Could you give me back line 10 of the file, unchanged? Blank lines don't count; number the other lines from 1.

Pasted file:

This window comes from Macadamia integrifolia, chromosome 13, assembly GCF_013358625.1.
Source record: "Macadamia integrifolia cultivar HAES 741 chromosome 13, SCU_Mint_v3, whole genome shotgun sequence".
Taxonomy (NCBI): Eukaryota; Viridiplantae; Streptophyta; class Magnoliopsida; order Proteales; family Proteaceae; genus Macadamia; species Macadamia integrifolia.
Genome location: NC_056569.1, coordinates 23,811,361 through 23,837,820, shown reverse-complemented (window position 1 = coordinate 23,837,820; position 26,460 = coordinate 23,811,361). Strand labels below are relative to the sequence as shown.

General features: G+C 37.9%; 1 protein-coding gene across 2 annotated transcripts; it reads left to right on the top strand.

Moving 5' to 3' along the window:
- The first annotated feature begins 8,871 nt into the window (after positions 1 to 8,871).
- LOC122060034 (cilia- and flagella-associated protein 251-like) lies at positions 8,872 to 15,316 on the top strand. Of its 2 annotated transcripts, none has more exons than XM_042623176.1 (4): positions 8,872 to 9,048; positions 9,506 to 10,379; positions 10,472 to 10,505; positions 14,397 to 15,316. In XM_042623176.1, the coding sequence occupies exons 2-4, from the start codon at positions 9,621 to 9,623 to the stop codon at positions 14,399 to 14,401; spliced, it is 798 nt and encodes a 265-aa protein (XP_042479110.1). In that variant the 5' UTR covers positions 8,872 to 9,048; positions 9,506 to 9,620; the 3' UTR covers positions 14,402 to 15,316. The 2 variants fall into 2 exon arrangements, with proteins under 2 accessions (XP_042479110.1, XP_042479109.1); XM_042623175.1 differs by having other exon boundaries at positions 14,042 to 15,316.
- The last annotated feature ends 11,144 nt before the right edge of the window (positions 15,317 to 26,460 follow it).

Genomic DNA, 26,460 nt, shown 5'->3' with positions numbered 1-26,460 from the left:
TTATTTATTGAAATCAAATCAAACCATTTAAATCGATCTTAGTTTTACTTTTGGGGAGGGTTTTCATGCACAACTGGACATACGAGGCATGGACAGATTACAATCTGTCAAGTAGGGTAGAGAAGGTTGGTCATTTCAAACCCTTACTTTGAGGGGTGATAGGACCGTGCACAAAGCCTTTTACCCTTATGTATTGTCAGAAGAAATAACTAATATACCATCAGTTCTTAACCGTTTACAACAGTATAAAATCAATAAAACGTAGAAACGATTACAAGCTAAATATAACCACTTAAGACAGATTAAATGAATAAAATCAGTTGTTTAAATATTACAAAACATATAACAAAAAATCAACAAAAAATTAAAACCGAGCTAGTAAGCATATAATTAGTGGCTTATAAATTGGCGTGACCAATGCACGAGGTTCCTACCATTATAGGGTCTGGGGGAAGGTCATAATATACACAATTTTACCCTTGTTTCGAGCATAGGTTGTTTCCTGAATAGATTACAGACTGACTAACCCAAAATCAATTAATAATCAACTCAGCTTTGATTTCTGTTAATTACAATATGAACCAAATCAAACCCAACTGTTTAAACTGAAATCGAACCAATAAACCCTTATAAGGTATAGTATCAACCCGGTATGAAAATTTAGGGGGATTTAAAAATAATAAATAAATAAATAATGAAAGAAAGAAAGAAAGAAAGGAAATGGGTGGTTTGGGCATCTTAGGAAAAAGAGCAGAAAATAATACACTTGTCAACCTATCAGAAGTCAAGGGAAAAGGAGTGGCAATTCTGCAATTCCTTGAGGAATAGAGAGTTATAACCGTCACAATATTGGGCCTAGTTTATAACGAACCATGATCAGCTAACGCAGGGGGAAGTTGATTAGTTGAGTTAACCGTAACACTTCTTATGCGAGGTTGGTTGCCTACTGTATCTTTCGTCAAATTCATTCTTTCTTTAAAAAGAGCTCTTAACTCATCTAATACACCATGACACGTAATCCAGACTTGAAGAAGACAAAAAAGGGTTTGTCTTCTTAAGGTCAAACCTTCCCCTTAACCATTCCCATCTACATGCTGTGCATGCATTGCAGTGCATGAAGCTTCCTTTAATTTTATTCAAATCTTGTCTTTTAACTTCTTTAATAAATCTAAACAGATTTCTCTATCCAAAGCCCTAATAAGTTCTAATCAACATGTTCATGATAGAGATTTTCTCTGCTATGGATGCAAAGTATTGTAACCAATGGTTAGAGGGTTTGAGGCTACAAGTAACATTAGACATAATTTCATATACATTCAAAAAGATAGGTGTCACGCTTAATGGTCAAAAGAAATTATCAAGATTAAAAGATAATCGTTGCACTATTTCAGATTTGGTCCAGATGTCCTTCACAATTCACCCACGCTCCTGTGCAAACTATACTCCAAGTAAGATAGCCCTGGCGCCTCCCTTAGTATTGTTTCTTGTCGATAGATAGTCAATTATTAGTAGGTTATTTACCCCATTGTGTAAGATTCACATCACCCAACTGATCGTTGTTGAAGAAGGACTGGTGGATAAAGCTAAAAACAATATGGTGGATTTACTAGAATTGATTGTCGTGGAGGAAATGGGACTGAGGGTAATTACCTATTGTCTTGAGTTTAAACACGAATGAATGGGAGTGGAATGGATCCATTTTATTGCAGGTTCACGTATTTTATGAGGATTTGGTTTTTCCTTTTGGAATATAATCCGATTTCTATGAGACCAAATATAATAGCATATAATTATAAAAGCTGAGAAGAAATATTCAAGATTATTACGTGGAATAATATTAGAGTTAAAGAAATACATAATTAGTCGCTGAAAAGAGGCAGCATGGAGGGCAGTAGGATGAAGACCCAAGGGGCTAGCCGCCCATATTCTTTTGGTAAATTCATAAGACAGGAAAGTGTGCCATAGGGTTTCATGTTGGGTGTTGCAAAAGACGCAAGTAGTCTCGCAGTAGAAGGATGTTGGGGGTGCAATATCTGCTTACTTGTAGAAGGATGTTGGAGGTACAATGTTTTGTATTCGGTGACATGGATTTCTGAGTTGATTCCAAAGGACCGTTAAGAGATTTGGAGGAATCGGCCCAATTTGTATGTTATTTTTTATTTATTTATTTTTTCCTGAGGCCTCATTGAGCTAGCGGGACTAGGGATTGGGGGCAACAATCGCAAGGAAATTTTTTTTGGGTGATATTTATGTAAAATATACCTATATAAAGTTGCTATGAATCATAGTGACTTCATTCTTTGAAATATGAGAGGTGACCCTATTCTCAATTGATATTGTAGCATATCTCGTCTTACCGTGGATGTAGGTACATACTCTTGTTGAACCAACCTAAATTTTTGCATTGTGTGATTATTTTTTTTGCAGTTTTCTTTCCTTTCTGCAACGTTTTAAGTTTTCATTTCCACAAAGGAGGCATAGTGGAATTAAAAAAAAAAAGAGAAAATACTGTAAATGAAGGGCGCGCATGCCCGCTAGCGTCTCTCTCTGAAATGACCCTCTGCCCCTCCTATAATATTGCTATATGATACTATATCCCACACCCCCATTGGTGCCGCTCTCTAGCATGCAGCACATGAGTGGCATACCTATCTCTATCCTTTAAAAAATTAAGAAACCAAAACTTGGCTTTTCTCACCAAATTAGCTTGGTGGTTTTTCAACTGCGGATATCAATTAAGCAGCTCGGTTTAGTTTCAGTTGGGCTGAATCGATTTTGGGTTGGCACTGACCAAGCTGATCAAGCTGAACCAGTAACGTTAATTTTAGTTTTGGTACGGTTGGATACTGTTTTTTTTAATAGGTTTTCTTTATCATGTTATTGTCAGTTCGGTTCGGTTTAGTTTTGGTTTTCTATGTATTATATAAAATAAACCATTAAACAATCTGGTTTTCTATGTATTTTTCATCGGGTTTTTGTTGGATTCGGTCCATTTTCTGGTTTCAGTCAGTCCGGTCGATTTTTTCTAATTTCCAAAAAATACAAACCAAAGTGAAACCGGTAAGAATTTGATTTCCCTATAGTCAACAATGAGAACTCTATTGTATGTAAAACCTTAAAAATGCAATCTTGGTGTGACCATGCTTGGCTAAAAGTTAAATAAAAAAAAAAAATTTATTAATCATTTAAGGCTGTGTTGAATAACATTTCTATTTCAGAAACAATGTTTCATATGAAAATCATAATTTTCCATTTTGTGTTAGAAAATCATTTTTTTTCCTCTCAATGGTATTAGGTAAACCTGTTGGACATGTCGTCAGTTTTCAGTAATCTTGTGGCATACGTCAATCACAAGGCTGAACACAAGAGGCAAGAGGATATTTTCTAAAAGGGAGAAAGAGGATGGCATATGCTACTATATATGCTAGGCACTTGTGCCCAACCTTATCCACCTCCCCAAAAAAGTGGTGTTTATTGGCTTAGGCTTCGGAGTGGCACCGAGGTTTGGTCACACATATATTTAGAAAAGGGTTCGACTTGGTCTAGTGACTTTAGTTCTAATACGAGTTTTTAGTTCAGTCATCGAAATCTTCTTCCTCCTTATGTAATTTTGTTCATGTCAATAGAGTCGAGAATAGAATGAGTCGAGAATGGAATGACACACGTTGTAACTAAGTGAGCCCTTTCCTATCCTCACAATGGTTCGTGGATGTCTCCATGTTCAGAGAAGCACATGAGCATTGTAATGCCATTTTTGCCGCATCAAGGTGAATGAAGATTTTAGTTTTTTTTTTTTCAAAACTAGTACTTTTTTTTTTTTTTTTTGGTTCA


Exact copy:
Genomic DNA, 26,460 nt, shown 5'->3' with positions numbered 1-26,460 from the left: